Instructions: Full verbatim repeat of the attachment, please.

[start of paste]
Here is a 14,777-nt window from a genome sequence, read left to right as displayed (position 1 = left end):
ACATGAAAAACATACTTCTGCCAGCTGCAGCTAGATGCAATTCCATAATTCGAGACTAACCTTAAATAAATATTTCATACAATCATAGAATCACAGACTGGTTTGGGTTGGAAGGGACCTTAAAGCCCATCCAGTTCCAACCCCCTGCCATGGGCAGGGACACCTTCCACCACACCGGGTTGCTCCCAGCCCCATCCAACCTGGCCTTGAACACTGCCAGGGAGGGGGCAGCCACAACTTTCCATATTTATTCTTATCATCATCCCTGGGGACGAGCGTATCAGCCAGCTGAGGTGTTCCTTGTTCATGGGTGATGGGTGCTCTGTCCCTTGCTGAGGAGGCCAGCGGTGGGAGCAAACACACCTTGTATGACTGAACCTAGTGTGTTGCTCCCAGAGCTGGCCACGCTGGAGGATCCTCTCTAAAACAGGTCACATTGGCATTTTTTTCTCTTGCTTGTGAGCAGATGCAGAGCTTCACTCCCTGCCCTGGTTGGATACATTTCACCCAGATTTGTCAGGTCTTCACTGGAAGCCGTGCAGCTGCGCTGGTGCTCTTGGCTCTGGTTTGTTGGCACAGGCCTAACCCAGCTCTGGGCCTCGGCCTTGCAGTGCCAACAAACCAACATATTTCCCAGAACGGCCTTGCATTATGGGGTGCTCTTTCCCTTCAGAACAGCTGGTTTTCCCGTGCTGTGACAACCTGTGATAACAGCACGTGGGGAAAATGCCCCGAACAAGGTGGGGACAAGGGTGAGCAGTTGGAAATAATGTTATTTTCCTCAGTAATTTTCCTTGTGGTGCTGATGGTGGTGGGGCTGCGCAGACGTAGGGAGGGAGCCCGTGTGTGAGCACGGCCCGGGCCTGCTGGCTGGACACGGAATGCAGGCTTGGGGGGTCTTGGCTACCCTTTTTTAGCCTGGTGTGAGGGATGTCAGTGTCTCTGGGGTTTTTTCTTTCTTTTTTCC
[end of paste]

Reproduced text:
Here is a 14,777-nt window from a genome sequence, read left to right as displayed (position 1 = left end):
ACATGAAAAACATACTTCTGCCAGCTGCAGCTAGATGCAATTCCATAATTCGAGACTAACCTTAAATAAATATTTCATACAATCATAGAATCACAGACTGGTTTGGGTTGGAAGGGACCTTAAAGCCCATCCAGTTCCAACCCCCTGCCATGGGCAGGGACACCTTCCACCACACCGGGTTGCTCCCAGCCCCATCCAACCTGGCCTTGAACACTGCCAGGGAGGGGGCAGCCACAACTTTCCATATTTATTCTTATCATCATCCCTGGGGACGAGCGTATCAGCCAGCTGAGGTGTTCCTTGTTCATGGGTGATGGGTGCTCTGTCCCTTGCTGAGGAGGCCAGCGGTGGGAGCAAACACACCTTGTATGACTGAACCTAGTGTGTTGCTCCCAGAGCTGGCCACGCTGGAGGATCCTCTCTAAAACAGGTCACATTGGCATTTTTTTCTCTTGCTTGTGAGCAGATGCAGAGCTTCACTCCCTGCCCTGGTTGGATACATTTCACCCAGATTTGTCAGGTCTTCACTGGAAGCCGTGCAGCTGCGCTGGTGCTCTTGGCTCTGGTTTGTTGGCACAGGCCTAACCCAGCTCTGGGCCTCGGCCTTGCAGTGCCAACAAACCAACATATTTCCCAGAACGGCCTTGCATTATGGGGTGCTCTTTCCCTTCAGAACAGCTGGTTTTCCCGTGCTGTGACAACCTGTGATAACAGCACGTGGGGAAAATGCCCCGAACAAGGTGGGGACAAGGGTGAGCAGTTGGAAATAATGTTATTTTCCTCAGTAATTTTCCTTGTGGTGCTGATGGTGGTGGGGCTGCGCAGACGTAGGGAGGGAGCCCGTGTGTGAGCACGGCCCGGGCCTGCTGGCTGGACACGGAATGCAGGCTTGGGGGGTCTTGGCTACCCTTTTTTAGCCTGGTGTGAGGGATGTCAGTGTCTCTGGGGTTTTTTCTTTCTTTTTTCC